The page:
Driver Harold Gregory

21 Sep 1944

Driver Harold Gregory was the son of John and Florence Gregory, of Heywood, Lancashire, and husband of Eileen Gregory, also of Heywood. He served with 253 (Airborne) Composite Company, Royal Army Service Corps and took part in the Battle of Arnhem, during Op Market Garden.

He died on 21 September 1944, aged 28 years old. He is now buried at Oosterbeek War Cemetery, Arnhem.

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Service History

Harold  Gregory


Solo photos_1

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Jonathan Gregory said:
Wing Commander Harrison , 190 Squadron's CO, and his crew were leading the Fairford re-supply serial to the Oosterbeek drop zone area in Stirling LJ982
with fuselage code L9-N. The crew consisted of:

Wing Commander Greame Harrison, Pilot
Warrant Officer Thomas Brierley, RNZAF, Second Pilot
Warrant Officer Donald Mathewson, RNZAF, Navigator
Flight Sergeant Robert Percy, Flight Engineer
Flight Lieutenant Norman Skinner, Wireless Operator
Flying Officer Neil MacKay,Bomb Aimer
Pilot Officer Jaque de Cordue, RCAF, Rear Gunner.
The two air despatchers of 253 Airborne Divisional Composite Company, RASC were Lance Corporal Leslie Caldecott and Driver Harold Gregory.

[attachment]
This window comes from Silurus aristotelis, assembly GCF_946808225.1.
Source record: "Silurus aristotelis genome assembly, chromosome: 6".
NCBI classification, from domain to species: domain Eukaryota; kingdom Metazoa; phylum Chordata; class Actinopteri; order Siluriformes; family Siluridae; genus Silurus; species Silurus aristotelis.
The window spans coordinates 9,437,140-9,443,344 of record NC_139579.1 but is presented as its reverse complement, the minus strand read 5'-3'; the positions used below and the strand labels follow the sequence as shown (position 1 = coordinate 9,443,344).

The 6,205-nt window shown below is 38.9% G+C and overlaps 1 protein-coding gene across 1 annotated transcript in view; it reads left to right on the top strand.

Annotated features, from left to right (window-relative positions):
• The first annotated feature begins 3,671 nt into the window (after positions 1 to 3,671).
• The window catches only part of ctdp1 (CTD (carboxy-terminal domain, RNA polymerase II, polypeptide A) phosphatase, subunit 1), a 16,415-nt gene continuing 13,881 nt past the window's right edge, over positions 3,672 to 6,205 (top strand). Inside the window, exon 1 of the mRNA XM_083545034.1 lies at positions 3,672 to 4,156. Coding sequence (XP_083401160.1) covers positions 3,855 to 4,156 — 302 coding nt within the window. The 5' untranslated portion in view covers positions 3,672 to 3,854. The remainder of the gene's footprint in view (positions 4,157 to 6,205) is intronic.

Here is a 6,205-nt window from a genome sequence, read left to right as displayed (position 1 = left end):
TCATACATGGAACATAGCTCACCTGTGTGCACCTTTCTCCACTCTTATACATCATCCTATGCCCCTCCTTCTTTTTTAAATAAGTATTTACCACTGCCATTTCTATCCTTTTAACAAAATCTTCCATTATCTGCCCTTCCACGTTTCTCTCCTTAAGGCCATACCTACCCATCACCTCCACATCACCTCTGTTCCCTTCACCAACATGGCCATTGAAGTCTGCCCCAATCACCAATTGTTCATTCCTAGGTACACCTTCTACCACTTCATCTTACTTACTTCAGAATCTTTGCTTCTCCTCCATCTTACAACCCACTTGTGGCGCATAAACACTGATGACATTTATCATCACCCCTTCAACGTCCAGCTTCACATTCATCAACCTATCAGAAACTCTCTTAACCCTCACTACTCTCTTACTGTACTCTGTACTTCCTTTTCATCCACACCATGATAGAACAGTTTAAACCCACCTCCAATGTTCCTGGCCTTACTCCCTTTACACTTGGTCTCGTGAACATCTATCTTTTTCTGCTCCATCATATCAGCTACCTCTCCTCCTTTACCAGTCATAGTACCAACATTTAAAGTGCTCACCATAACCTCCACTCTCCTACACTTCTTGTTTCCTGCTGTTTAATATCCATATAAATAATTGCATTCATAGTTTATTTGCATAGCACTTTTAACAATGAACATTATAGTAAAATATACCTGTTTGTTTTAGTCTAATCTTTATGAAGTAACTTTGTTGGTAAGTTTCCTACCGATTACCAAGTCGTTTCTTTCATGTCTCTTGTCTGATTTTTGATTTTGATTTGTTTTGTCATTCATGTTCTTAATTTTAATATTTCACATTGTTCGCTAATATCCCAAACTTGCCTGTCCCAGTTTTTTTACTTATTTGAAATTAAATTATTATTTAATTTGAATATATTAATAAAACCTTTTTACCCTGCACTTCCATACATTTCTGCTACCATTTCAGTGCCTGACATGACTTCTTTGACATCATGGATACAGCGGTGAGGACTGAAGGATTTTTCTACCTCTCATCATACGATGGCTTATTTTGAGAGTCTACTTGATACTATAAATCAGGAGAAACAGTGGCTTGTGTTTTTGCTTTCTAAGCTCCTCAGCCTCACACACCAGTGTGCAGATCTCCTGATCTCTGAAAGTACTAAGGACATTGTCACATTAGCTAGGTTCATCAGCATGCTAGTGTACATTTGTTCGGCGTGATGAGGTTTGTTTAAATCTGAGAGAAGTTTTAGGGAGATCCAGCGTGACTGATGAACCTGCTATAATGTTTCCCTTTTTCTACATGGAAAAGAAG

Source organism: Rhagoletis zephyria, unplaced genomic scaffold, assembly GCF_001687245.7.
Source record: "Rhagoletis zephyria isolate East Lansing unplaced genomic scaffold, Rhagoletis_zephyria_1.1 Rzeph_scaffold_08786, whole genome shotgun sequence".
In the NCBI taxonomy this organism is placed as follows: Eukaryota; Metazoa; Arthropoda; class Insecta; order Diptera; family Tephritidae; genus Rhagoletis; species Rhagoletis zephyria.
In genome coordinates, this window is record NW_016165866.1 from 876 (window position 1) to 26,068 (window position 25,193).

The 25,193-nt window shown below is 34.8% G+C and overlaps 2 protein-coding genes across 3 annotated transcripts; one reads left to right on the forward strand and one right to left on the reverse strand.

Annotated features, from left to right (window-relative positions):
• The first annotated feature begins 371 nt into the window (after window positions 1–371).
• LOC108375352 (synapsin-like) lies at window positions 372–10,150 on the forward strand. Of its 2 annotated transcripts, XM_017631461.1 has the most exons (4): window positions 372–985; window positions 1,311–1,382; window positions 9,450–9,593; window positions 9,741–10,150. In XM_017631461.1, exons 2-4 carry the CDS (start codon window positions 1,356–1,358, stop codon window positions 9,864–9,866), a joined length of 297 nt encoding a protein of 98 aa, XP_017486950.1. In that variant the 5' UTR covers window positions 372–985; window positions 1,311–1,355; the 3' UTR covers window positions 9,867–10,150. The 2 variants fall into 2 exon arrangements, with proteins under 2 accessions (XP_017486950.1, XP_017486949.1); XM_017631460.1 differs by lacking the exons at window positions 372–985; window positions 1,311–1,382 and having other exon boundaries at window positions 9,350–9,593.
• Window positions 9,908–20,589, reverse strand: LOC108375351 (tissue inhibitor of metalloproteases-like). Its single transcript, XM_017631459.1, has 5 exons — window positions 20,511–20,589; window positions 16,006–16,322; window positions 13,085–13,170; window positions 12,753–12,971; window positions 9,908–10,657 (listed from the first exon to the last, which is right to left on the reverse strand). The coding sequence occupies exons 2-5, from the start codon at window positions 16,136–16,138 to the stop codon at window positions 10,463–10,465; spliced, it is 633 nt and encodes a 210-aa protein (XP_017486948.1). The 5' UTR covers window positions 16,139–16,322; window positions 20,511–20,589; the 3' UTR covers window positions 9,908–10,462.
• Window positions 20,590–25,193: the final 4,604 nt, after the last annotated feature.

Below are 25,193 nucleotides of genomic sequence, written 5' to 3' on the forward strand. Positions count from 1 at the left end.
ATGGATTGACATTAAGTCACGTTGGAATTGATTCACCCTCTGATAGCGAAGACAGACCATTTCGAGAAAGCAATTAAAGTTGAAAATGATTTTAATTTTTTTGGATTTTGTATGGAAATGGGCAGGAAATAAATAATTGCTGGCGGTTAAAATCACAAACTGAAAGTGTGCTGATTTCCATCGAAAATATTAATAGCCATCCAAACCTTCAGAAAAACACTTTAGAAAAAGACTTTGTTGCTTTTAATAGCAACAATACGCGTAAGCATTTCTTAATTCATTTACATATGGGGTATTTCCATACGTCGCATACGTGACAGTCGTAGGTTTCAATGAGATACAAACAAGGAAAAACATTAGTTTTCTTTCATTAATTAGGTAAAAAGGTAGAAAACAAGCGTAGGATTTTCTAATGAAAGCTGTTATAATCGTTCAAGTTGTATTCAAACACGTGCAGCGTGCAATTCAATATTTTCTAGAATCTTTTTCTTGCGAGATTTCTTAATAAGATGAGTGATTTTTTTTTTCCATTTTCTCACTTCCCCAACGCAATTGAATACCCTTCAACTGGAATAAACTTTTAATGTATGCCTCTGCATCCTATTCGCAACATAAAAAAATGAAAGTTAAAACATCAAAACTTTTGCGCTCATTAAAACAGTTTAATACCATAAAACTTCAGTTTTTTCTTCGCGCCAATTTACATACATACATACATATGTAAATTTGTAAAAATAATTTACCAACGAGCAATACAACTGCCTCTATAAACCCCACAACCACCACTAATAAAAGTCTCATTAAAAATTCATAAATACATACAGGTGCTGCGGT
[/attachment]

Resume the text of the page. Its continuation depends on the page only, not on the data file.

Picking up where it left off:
As lead Plane of the third re-supply serial arriving in the Oosterbeek area, German Fighters, some of them chasing Pilot Officer Bebarfield's Stirling
must have singled out LJ982 as an interesting target. Dropping his supplies to the Airborne troopsin the Hartenstein Hotel area, Wing Commander Harrison's
aircraft, turning to port to start its reciprocal course was quickly shot down by the prowling German Fighters. Harrison must have ordered his crew to bale out
immediatly but time war allready running out. Flight Lieutenant Skinner was initially buried at Renkum cemetery, north of the river Rhine and its assumed that
he baled out just prior to the aircraft crossed the river Rhine. Flight Sergeant Percy was the ony crew member who managed to bale out. He must have jumped
too low and died shortly after, very near to the crash site of LJ982 which crashed 500 meters north of farm 'de Slop' of Mr. De Hartog at Zetten. Thus none of
the nine men survived.
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